“[Star Wars] came out in the Seventies and I’d been experimenting using Super 8 films and stuff,” Nolan told Business Insider. “And then from the second I saw Star Wars everything was spaceships and science-fiction.”

His fandom persists, telling the Daily Beast in 2014 that he “lives and dies with each new bit of information about Star Wars.”

The Spy Who Loved Me (1977)

Nolan has been vocal about his love of the Bond films for many years. At various times he’s said that The Spy Who Loved Me and On Her Majesty’s Secret Service were his favourites in the film franchise, and the director claims that the films gave him a greater understanding of creating a thrilling spectacle, which he then used when making films like Inception and the Batman trilogy.

“The Bond influence on the film was very intentional because, for me, growing up with the Bond films — they’ve always stood for grand-scale action,” he told the BBC, citing its direct influence on the dynamic set-pieces in Inception.

Blade Runner (1982)

Nolan is Hollywood’s go-to-guy for high-concept sci-fi in 2020, but in the early Eighties it was Alien and Blade Runner-director Ridley Scott who was considered one of the finest cinematic world-builders around. Nolan has recognised Scott's influence on his work publicly, and stressed his status as one of the most important figures in sci-fi cinema.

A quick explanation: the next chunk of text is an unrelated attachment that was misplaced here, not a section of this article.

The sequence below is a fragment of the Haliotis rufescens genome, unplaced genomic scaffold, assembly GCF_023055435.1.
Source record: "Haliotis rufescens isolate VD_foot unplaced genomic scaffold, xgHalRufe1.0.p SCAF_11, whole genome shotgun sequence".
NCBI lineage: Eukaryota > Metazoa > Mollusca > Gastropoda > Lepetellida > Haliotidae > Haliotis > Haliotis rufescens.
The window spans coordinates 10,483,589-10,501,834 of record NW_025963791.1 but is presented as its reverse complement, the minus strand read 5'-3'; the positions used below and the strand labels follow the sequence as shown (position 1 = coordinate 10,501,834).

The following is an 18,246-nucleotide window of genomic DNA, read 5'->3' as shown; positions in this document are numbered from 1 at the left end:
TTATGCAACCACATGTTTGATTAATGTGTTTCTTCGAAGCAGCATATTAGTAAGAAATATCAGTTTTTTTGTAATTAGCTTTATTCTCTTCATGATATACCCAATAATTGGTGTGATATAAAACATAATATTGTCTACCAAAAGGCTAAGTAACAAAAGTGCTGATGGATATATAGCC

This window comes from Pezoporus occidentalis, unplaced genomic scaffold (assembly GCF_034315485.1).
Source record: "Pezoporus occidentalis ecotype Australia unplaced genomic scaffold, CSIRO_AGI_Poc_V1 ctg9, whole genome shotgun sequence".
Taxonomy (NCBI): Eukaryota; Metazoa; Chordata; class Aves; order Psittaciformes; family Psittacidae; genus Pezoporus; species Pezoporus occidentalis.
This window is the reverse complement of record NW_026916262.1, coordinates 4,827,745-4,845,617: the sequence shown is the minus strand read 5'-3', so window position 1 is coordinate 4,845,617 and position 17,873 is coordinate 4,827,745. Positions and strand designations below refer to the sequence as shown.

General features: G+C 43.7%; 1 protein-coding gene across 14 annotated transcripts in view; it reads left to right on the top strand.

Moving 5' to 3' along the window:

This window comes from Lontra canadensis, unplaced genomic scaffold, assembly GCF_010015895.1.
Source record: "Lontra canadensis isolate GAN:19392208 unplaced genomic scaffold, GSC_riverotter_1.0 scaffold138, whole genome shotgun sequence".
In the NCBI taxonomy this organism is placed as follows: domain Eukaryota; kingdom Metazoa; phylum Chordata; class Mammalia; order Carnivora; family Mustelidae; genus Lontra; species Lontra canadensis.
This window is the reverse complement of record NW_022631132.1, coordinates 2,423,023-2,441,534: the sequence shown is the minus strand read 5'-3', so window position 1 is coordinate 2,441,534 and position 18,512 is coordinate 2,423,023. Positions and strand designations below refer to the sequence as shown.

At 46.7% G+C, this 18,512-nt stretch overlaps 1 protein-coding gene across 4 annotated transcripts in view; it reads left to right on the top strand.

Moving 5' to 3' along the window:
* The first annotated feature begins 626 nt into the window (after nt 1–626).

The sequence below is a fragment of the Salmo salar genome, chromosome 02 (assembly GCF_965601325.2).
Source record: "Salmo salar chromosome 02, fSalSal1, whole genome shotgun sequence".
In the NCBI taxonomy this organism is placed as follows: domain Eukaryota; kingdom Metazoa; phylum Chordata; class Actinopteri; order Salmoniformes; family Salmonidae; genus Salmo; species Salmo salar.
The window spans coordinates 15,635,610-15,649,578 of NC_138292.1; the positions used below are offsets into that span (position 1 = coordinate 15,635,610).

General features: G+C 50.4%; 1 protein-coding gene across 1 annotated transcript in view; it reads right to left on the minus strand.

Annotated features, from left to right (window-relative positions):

The most important thing he claimed to have taken away from Scott’s work was his ingenious use of miniatures and physical effects. Scott had used them to create the epic, futuristic cityscapes of Blade Runner in the years before hyper-realistic CGI, an approach Nolan also pursued in order to give his film a more grounded feel.

“Blade Runner is actually one of the most successful films of all time in terms of constructing that reality using sets,” he told Forbes. “On Batman Begins, unlike The Dark Knight, we found ourselves having to build the streets of Gotham in large part. So I immediately gravitated towards the visual treatment that Ridley Scott had come up with, in terms of how you shoot these massive sets to make them feel real and not like impressive sets.”